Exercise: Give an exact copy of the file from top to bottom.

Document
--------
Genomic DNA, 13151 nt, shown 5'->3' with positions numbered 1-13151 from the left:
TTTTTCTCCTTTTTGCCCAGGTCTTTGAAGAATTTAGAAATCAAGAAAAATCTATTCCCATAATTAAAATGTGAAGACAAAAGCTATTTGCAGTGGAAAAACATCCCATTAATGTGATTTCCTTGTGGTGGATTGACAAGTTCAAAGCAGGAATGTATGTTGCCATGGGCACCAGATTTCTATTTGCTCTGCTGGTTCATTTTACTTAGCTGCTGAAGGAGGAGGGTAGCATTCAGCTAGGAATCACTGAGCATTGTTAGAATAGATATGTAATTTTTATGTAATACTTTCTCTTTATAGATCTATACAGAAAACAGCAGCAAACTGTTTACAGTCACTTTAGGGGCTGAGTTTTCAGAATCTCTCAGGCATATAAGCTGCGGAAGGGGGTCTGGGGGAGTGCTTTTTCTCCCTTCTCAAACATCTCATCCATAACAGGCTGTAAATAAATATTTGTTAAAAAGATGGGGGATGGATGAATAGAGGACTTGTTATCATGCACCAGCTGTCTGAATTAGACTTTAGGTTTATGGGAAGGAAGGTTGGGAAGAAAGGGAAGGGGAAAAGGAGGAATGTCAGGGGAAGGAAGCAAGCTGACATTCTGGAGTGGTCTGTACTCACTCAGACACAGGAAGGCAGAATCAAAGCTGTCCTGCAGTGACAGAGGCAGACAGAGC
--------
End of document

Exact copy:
Genomic DNA, 13151 nt, shown 5'->3' with positions numbered 1-13151 from the left:
TTTTTCTCCTTTTTGCCCAGGTCTTTGAAGAATTTAGAAATCAAGAAAAATCTATTCCCATAATTAAAATGTGAAGACAAAAGCTATTTGCAGTGGAAAAACATCCCATTAATGTGATTTCCTTGTGGTGGATTGACAAGTTCAAAGCAGGAATGTATGTTGCCATGGGCACCAGATTTCTATTTGCTCTGCTGGTTCATTTTACTTAGCTGCTGAAGGAGGAGGGTAGCATTCAGCTAGGAATCACTGAGCATTGTTAGAATAGATATGTAATTTTTATGTAATACTTTCTCTTTATAGATCTATACAGAAAACAGCAGCAAACTGTTTACAGTCACTTTAGGGGCTGAGTTTTCAGAATCTCTCAGGCATATAAGCTGCGGAAGGGGGTCTGGGGGAGTGCTTTTTCTCCCTTCTCAAACATCTCATCCATAACAGGCTGTAAATAAATATTTGTTAAAAAGATGGGGGATGGATGAATAGAGGACTTGTTATCATGCACCAGCTGTCTGAATTAGACTTTAGGTTTATGGGAAGGAAGGTTGGGAAGAAAGGGAAGGGGAAAAGGAGGAATGTCAGGGGAAGGAAGCAAGCTGACATTCTGGAGTGGTCTGTACTCACTCAGACACAGGAAGGCAGAATCAAAGCTGTCCTGCAGTGACAGAGGCAGACAGAGC